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A spirit that is not afraid

ROTC to host third annual 9/11 memorial stair climb in Jordan-Hare

<p>Members of Auburn University's ROTC participate in 2022's 9/11 memorial stair climb.</p>

Members of Auburn University's ROTC participate in 2022's 9/11 memorial stair climb.

On Monday, Sept. 11, exactly 22 years after tragedy struck the nation as four coordinated terrorist attacks took the lives of nearly 3,000 people, Auburn University’s Air Force ROTC is hosting a memorial stair climb to honor and remember the first responders who sacrificed their lives while trying to save others.

While this event is hosted by the University’s Air Force ROTC, they extended an invitation to the Navy and Army ROTCs, the Auburn Police Department, the Auburn Fire Department and university athletics teams to get up for the 6 a.m. stair climb in Jordan-Hare Stadium

“[We usually do it] around the anniversary, but we’re lucky enough to be able to do it on the actual day [this year],” said Gordon O’Donnell, junior in mechanical engineering and member of Air Force ROTC.

Even though the event is limiting attendance this year, O’Donnell said they hope to open it to a larger crowd in the future. The event is still in its infancy and new ideas are still be tested, as this is only the event’s third year in operation.

“I think it’s important to bring awareness because a lot of people, like, obviously people know about 9/11, but for the current generation – like the current senior class – was born in 2001 [when 9/11 happened], so this is a good way to bring attention to it for our generation,” O’Donnell said.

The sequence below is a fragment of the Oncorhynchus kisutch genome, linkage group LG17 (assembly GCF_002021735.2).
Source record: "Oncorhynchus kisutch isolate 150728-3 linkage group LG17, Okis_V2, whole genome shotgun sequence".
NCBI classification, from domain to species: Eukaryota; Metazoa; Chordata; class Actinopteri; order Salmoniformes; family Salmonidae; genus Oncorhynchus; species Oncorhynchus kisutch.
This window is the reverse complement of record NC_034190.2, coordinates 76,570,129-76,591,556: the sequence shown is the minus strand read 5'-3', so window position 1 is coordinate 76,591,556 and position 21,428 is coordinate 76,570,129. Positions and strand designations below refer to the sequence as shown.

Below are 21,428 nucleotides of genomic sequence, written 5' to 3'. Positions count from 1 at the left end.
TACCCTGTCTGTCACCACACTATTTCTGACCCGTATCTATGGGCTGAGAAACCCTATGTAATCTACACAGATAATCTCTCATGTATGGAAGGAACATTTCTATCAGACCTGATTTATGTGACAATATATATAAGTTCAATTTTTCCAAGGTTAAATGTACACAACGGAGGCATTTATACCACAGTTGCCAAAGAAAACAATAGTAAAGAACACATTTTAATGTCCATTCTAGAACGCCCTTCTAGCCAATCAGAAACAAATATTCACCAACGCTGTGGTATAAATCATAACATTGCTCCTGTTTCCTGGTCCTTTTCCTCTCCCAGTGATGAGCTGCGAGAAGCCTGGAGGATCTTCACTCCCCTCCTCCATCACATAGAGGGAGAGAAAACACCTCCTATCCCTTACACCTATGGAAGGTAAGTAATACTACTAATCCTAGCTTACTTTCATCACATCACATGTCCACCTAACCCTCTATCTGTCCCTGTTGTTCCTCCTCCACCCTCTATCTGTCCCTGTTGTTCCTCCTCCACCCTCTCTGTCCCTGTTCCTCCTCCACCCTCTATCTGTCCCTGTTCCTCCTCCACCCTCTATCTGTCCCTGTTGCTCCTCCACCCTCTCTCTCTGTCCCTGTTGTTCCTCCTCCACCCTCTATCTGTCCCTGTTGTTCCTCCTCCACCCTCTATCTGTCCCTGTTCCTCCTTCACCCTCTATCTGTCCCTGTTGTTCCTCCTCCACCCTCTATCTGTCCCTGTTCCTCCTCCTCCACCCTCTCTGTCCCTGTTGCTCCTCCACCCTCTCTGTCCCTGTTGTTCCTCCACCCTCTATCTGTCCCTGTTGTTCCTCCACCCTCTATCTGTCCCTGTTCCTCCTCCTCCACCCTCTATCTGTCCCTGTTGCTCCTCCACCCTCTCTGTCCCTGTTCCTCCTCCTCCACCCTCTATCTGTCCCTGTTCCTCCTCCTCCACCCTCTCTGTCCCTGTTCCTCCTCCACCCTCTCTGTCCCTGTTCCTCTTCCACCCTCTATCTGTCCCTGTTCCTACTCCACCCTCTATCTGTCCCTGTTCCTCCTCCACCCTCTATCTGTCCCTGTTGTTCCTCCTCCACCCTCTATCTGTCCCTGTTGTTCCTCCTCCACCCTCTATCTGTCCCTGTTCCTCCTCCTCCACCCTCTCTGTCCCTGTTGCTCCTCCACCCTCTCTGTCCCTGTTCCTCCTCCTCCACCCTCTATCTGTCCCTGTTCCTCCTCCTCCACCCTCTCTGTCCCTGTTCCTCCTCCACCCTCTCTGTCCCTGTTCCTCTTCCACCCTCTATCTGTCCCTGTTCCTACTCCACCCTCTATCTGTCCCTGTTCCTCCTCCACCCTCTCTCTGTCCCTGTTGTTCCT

Despite the stair climb being so early in the morning, O’Donnell said the atmosphere is much more vibrant and alive than most other places on campus at that time. Before the climb begins, O’Donnell said that someone or some group – this year O’Donnell said it would likely be someone from AFD – would speak for a moment to get people in the right mindset for the actual climb.

“It’s up bright and early at 6 o’clock, but people are awake there,” O’Donnell said. “We don’t want people to be miserable climbing stairs, but we want them to understand [what the first responders that day went through].”

O’Donnell said while remembering the lives lost on 9/11 was at the forefront of the day, he noted that everyone participating had their own reason for completing the challenge. He said some people would be there to prove to themselves physically and mentally, that they could complete this challenge and complete it well, while others may just want to do their best and push their boundaries.

“Everybody is putting in work,” O’Donnell said.

At the center of it all, O’Donnell said the event was a chance to help deepen the understanding of this generation towards what first responders dealt with on 9/11.

“I hope it helps our generation understand the sacrifice that the firefighters and first responders and everyone who helped out at that time and what they really went through and how much effort they had to put in to save people,” O’Donnell said.

Tucker Massey | Content Editor

Tucker Massey, junior in journalism, is the content editor for The Auburn Plainsman.

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